Then, Mr. Verma moved on to the next important part of the session, i.e., how to reposition a brand. He gave his mantra of "Magnificent – 8", the eight golden ways in which a brand can re-position itself. The first way is to ‘Go back to your roots.’ It means that a company should take some time to study its ‘brand history’ and the reason for the brand’s inception. This revision of the brand philosophy paid real dividends in the case of Lifebuoy. Mr. Verma showed various AVs of advertisements on how Lifebuoy re-positioned by focusing on its roots of “saving lives by hand washing.” The next way of re-positioning is by ‘Getting a new purpose.’ It means a brand must find a new direction of projecting itself in front of the customers. He quoted the example of Surf and how it reversed the conventional logic of detergents v/s dirt with their campaign “Daag Acche Hai.” He pointed to a caveat here, a company must clearly identify its target audience when adopting this strategy; otherwise, this reversal of conventional logic can backfire badly. The next way of re-positioning, as explained by Mr. Sandeep is, ‘Getting a new wardrobe.' Sometimes, the brand only requires a bit of ‘freshening-up.’ It may be the design of the brand or the look and the feel of the brand. He quoted the example of how PayPal used this strategy effectively. PayPal wanted to be more involved with the commoners, as it felt that ordinary people are a bit scared to use PayPal and prefer the new market players. They launched their "New money" campaign and made the brand look "cool!" among the common users.

The next one in line is to ‘Find a new partner or re-ignite the passion.' Sometimes, the brand needs to rejuvenate their collaboration with other firms. The best example to illustrate this is the case of Lego and Star Wars. For a long-time Star Wars hadn’t released a movie and hence Lego was getting behind its competitors like Hasbro, whose partners were coming up with new movies. Therefore, Lego launched the campaign "Yoda chronicles” which not just helped Lego, but also the entire Star Wars franchise. The next way to re-position is by ‘Finding a new, unexpected friend.' Under Armour is a case in point. Under Armour had a perception among the customers of being a masculine brand, which was not considered suitable for females. This proved to be highly disadvantages for them, as the sale of female sportswear was skyrocketing. Under Armour collaborated with, Gisele Bundchen, a supermodel and sent shock waves in the industry with this unexpected collaboration. But, with its "I will what I want" campaign headed by Gisele, Under Armour created a considerable buzz and broke-free of its brand perception of being a masculine brand. Mr. Verma then moved to the next strategy, i.e., ‘Get a new string to your bow.' He explained it with the example of Old Spice and how it re-positioned itself by their “The Man Your Man Could Smell Like” campaign, which targeted females who purchase the products for their men. Also, Old Spice enhanced their brand engagement by launching a response campaign on social media.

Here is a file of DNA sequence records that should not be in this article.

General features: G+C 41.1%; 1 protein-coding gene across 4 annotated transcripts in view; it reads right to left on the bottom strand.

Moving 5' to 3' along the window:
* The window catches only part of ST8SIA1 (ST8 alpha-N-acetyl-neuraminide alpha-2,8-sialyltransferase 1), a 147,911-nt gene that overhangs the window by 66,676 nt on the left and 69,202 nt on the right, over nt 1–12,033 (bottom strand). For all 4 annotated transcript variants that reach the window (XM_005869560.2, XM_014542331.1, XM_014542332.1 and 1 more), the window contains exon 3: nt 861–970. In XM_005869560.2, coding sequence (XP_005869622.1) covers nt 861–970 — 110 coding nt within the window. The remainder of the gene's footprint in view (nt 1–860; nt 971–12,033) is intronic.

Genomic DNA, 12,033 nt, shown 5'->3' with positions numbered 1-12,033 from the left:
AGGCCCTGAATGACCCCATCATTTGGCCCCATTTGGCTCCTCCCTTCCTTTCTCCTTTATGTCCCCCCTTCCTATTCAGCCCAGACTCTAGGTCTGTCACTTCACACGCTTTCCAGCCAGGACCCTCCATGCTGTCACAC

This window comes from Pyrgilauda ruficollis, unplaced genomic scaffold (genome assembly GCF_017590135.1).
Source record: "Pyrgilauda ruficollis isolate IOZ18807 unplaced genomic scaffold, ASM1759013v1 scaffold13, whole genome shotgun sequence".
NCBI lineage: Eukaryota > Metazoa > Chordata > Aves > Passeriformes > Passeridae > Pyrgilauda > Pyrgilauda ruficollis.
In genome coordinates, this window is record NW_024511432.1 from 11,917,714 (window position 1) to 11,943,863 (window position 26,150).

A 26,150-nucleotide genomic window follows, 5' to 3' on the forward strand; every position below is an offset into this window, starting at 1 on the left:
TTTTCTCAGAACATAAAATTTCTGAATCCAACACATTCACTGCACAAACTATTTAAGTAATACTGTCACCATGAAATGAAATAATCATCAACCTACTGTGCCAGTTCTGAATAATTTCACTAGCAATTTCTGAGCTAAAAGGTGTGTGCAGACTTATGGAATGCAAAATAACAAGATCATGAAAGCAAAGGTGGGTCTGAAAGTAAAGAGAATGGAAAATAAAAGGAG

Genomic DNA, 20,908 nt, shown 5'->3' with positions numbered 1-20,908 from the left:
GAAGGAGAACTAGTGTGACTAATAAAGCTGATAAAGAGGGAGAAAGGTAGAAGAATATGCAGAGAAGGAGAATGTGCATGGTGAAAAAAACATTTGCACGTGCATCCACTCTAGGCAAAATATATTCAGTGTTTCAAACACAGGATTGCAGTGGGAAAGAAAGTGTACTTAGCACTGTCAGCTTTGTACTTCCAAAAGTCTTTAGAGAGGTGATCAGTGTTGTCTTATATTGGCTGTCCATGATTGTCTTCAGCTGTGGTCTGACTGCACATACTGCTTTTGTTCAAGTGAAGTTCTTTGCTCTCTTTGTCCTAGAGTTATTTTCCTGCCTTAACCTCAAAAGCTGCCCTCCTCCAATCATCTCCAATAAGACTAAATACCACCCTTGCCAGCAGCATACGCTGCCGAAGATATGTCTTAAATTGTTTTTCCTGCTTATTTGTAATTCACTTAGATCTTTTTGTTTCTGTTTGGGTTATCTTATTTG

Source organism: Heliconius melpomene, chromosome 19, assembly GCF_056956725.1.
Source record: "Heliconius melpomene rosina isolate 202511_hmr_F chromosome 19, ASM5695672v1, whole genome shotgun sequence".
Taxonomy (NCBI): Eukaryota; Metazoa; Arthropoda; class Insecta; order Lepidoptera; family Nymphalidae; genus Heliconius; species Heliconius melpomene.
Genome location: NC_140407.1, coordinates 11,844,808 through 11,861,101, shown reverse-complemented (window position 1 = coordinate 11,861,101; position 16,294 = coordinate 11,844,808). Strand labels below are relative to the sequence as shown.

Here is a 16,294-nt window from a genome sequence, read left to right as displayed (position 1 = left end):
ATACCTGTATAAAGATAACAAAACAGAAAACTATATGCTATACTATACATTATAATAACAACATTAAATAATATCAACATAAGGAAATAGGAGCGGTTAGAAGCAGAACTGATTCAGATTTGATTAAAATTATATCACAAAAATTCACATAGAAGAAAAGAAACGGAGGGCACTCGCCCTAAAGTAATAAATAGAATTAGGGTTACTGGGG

Mr. Verma explained the last two strategies, i.e. ‘Get back out in front’ and ‘Be reborn’ by quoting the examples of Toyota Hybrid and Mr. Amitabh Bacchan, respectively. The session ended with a fruitful Q&A session with the audience.